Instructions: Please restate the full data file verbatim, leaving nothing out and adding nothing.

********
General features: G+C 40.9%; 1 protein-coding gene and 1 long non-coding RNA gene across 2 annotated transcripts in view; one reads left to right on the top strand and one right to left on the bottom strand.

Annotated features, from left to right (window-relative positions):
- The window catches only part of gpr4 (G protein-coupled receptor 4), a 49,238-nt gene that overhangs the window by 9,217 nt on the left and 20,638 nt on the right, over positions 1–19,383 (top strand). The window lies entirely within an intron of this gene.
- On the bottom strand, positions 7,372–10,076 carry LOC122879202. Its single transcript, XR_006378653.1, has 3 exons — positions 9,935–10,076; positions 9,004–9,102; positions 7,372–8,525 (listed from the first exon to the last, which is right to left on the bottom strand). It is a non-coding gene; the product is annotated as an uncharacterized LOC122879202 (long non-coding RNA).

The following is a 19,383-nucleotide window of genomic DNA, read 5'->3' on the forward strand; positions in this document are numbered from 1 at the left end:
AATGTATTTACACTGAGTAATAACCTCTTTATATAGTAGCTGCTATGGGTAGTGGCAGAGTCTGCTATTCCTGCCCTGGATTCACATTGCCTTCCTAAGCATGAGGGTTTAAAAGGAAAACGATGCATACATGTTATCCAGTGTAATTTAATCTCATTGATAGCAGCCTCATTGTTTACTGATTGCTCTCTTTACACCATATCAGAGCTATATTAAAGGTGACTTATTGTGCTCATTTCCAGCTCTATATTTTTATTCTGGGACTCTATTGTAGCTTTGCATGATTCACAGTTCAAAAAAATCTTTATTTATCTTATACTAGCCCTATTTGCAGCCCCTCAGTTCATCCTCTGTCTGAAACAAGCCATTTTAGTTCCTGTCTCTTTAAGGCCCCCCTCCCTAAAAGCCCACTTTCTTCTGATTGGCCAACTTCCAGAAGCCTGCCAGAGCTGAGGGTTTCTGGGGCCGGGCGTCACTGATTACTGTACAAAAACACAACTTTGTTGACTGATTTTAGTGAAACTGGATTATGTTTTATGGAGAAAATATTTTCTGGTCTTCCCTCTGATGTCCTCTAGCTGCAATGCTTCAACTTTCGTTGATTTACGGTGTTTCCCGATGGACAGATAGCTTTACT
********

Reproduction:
General features: G+C 40.9%; 1 protein-coding gene and 1 long non-coding RNA gene across 2 annotated transcripts in view; one reads left to right on the top strand and one right to left on the bottom strand.

Annotated features, from left to right (window-relative positions):
- The window catches only part of gpr4 (G protein-coupled receptor 4), a 49,238-nt gene that overhangs the window by 9,217 nt on the left and 20,638 nt on the right, over positions 1–19,383 (top strand). The window lies entirely within an intron of this gene.
- On the bottom strand, positions 7,372–10,076 carry LOC122879202. Its single transcript, XR_006378653.1, has 3 exons — positions 9,935–10,076; positions 9,004–9,102; positions 7,372–8,525 (listed from the first exon to the last, which is right to left on the bottom strand). It is a non-coding gene; the product is annotated as an uncharacterized LOC122879202 (long non-coding RNA).

The following is a 19,383-nucleotide window of genomic DNA, read 5'->3' on the forward strand; positions in this document are numbered from 1 at the left end:
AATGTATTTACACTGAGTAATAACCTCTTTATATAGTAGCTGCTATGGGTAGTGGCAGAGTCTGCTATTCCTGCCCTGGATTCACATTGCCTTCCTAAGCATGAGGGTTTAAAAGGAAAACGATGCATACATGTTATCCAGTGTAATTTAATCTCATTGATAGCAGCCTCATTGTTTACTGATTGCTCTCTTTACACCATATCAGAGCTATATTAAAGGTGACTTATTGTGCTCATTTCCAGCTCTATATTTTTATTCTGGGACTCTATTGTAGCTTTGCATGATTCACAGTTCAAAAAAATCTTTATTTATCTTATACTAGCCCTATTTGCAGCCCCTCAGTTCATCCTCTGTCTGAAACAAGCCATTTTAGTTCCTGTCTCTTTAAGGCCCCCCTCCCTAAAAGCCCACTTTCTTCTGATTGGCCAACTTCCAGAAGCCTGCCAGAGCTGAGGGTTTCTGGGGCCGGGCGTCACTGATTACTGTACAAAAACACAACTTTGTTGACTGATTTTAGTGAAACTGGATTATGTTTTATGGAGAAAATATTTTCTGGTCTTCCCTCTGATGTCCTCTAGCTGCAATGCTTCAACTTTCGTTGATTTACGGTGTTTCCCGATGGACAGATAGCTTTACT